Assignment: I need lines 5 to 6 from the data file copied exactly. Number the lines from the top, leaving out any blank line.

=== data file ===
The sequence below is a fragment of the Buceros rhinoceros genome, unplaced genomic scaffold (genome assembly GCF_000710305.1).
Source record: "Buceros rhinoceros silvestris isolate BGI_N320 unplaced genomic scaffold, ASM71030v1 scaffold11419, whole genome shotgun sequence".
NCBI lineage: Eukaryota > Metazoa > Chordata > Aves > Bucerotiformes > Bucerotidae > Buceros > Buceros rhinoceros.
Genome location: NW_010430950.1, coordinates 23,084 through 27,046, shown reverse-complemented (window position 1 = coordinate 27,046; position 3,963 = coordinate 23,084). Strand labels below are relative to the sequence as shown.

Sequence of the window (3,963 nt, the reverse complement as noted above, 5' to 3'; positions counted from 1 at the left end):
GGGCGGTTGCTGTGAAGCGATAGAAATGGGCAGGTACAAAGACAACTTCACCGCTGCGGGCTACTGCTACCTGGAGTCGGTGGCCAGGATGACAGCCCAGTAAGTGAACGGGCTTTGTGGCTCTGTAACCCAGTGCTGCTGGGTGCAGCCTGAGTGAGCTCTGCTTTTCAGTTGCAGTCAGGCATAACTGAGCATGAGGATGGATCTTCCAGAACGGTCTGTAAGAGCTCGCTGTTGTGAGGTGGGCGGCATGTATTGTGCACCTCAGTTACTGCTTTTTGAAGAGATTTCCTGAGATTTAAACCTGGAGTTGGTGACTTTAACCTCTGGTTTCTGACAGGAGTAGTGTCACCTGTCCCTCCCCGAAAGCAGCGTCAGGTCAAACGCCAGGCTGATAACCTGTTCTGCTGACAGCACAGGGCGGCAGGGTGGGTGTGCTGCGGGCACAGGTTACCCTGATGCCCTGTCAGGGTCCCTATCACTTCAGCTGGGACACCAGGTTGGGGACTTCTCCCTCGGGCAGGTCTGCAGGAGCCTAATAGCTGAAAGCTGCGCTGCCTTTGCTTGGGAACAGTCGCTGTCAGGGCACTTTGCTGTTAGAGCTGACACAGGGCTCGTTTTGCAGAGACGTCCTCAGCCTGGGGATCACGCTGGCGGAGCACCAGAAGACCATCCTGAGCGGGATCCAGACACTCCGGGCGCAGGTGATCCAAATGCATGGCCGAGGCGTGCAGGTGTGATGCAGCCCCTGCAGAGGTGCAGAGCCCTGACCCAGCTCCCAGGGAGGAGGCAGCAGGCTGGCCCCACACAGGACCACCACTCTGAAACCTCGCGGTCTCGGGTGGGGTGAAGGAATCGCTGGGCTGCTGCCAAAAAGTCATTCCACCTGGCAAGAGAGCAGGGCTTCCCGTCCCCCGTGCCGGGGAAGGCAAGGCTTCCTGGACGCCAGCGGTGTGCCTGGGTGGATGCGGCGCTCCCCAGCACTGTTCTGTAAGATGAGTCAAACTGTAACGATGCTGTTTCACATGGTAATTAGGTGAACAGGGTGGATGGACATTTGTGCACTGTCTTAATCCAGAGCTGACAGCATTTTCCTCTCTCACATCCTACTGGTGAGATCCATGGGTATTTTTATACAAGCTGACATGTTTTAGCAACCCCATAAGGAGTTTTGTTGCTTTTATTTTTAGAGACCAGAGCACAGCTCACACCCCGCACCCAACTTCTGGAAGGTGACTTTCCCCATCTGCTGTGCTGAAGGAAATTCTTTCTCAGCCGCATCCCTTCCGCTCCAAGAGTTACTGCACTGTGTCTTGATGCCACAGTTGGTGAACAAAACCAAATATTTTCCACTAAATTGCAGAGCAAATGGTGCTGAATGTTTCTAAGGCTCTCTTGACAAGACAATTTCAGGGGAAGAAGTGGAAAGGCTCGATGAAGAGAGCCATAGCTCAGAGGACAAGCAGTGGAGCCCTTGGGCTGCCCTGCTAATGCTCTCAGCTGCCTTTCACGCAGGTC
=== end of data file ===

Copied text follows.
Sequence of the window (3,963 nt, the reverse complement as noted above, 5' to 3'; positions counted from 1 at the left end):
GGGCGGTTGCTGTGAAGCGATAGAAATGGGCAGGTACAAAGACAACTTCACCGCTGCGGGCTACTGCTACCTGGAGTCGGTGGCCAGGATGACAGCCCAGTAAGTGAACGGGCTTTGTGGCTCTGTAACCCAGTGCTGCTGGGTGCAGCCTGAGTGAGCTCTGCTTTTCAGTTGCAGTCAGGCATAACTGAGCATGAGGATGGATCTTCCAGAACGGTCTGTAAGAGCTCGCTGTTGTGAGGTGGGCGGCATGTATTGTGCACCTCAGTTACTGCTTTTTGAAGAGATTTCCTGAGATTTAAACCTGGAGTTGGTGACTTTAACCTCTGGTTTCTGACAGGAGTAGTGTCACCTGTCCCTCCCCGAAAGCAGCGTCAGGTCAAACGCCAGGCTGATAACCTGTTCTGCTGACAGCACAGGGCGGCAGGGTGGGTGTGCTGCGGGCACAGGTTACCCTGATGCCCTGTCAGGGTCCCTATCACTTCAGCTGGGACACCAGGTTGGGGACTTCTCCCTCGGGCAGGTCTGCAGGAGCCTAATAGCTGAAAGCTGCGCTGCCTTTGCTTGGGAACAGTCGCTGTCAGGGCACTTTGCTGTTAGAGCTGACACAGGGCTCGTTTTGCAGAGACGTCCTCAGCCTGGGGATCACGCTGGCGGAGCACCAGAAGACCATCCTGAGCGGGATCCAGACACTCCGGGCGCAGGTGATCCAAATGCATGGCCGAGGCGTGCAGGTGTGATGCAGCCCCTGCAGAGGTGCAGAGCCCTGACCCAGCTCCCAGGGAGGAGGCAGCAGGCTGGCCCCACACAGGACCACCACTCTGAAACCTCGCGGTCTCGGGTGGGGTGAAGGAATCGCTGGGCTGCTGCCAAAAAGTCATTCCACCTGGCAAGAGAGCAGGGCTTCCCGTCCCCCGTGCCGGGGAAGGCAAGGCTTCCTGGACGCCAGCGGTGTGCCTGGGTGGATGCGGCGCTCCCCAGCACTGTTCTGTAAGATGAGTCAAACTGTAACGATGCTGTTTCACATGGTAATTAGGTGAACAGGGTGGATGGACATTTGTGCACTGTCTTAATCCAGAGCTGACAGCATTTTCCTCTCTCACATCCTACTGGTGAGATCCATGGGTATTTTTATACAAGCTGACATGTTTTAGCAACCCCATAAGGAGTTTTGTTGCTTTTATTTTTAGAGACCAGAGCACAGCTCACACCCCGCACCCAACTTCTGGAAGGTGACTTTCCCCATCTGCTGTGCTGAAGGAAATTCTTTCTCAGCCGCATCCCTTCCGCTCCAAGAGTTACTGCACTGTGTCTTGATGCCACAGTTGGTGAACAAAACCAAATATTTTCCACTAAATTGCAGAGCAAATGGTGCTGAATGTTTCTAAGGCTCTCTTGACAAGACAATTTCAGGGGAAGAAGTGGAAAGGCTCGATGAAGAGAGCCATAGCTCAGAGGACAAGCAGTGGAGCCCTTGGGCTGCCCTGCTAATGCTCTCAGCTGCCTTTCACGCAGGTC